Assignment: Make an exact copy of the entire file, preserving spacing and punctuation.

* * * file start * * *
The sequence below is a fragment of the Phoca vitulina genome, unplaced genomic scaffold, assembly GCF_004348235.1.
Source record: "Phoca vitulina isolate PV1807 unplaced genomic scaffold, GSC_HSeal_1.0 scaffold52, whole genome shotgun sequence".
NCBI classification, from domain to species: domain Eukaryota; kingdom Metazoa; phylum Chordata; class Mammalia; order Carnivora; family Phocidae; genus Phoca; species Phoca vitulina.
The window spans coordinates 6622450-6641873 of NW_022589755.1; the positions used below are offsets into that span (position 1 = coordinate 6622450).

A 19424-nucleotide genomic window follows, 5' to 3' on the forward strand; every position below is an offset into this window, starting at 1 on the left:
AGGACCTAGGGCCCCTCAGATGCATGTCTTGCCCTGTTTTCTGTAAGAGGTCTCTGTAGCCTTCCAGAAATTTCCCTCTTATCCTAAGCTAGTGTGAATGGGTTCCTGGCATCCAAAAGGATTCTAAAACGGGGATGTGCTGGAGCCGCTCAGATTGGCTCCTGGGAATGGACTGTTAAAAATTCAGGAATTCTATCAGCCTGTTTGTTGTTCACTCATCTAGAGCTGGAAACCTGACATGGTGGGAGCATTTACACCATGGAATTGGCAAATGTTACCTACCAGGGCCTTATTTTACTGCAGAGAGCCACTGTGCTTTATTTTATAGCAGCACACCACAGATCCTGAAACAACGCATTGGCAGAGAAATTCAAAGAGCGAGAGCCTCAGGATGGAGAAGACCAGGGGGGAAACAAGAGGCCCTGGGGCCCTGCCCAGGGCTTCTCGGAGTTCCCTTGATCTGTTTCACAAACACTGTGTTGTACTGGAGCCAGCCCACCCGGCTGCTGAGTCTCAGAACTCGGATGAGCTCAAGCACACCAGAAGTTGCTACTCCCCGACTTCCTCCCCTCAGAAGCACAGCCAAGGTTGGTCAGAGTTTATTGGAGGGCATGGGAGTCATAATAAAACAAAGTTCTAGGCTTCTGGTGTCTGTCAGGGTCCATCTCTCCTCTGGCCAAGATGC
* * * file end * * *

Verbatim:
The sequence below is a fragment of the Phoca vitulina genome, unplaced genomic scaffold, assembly GCF_004348235.1.
Source record: "Phoca vitulina isolate PV1807 unplaced genomic scaffold, GSC_HSeal_1.0 scaffold52, whole genome shotgun sequence".
NCBI classification, from domain to species: domain Eukaryota; kingdom Metazoa; phylum Chordata; class Mammalia; order Carnivora; family Phocidae; genus Phoca; species Phoca vitulina.
The window spans coordinates 6622450-6641873 of NW_022589755.1; the positions used below are offsets into that span (position 1 = coordinate 6622450).

A 19424-nucleotide genomic window follows, 5' to 3' on the forward strand; every position below is an offset into this window, starting at 1 on the left:
AGGACCTAGGGCCCCTCAGATGCATGTCTTGCCCTGTTTTCTGTAAGAGGTCTCTGTAGCCTTCCAGAAATTTCCCTCTTATCCTAAGCTAGTGTGAATGGGTTCCTGGCATCCAAAAGGATTCTAAAACGGGGATGTGCTGGAGCCGCTCAGATTGGCTCCTGGGAATGGACTGTTAAAAATTCAGGAATTCTATCAGCCTGTTTGTTGTTCACTCATCTAGAGCTGGAAACCTGACATGGTGGGAGCATTTACACCATGGAATTGGCAAATGTTACCTACCAGGGCCTTATTTTACTGCAGAGAGCCACTGTGCTTTATTTTATAGCAGCACACCACAGATCCTGAAACAACGCATTGGCAGAGAAATTCAAAGAGCGAGAGCCTCAGGATGGAGAAGACCAGGGGGGAAACAAGAGGCCCTGGGGCCCTGCCCAGGGCTTCTCGGAGTTCCCTTGATCTGTTTCACAAACACTGTGTTGTACTGGAGCCAGCCCACCCGGCTGCTGAGTCTCAGAACTCGGATGAGCTCAAGCACACCAGAAGTTGCTACTCCCCGACTTCCTCCCCTCAGAAGCACAGCCAAGGTTGGTCAGAGTTTATTGGAGGGCATGGGAGTCATAATAAAACAAAGTTCTAGGCTTCTGGTGTCTGTCAGGGTCCATCTCTCCTCTGGCCAAGATGC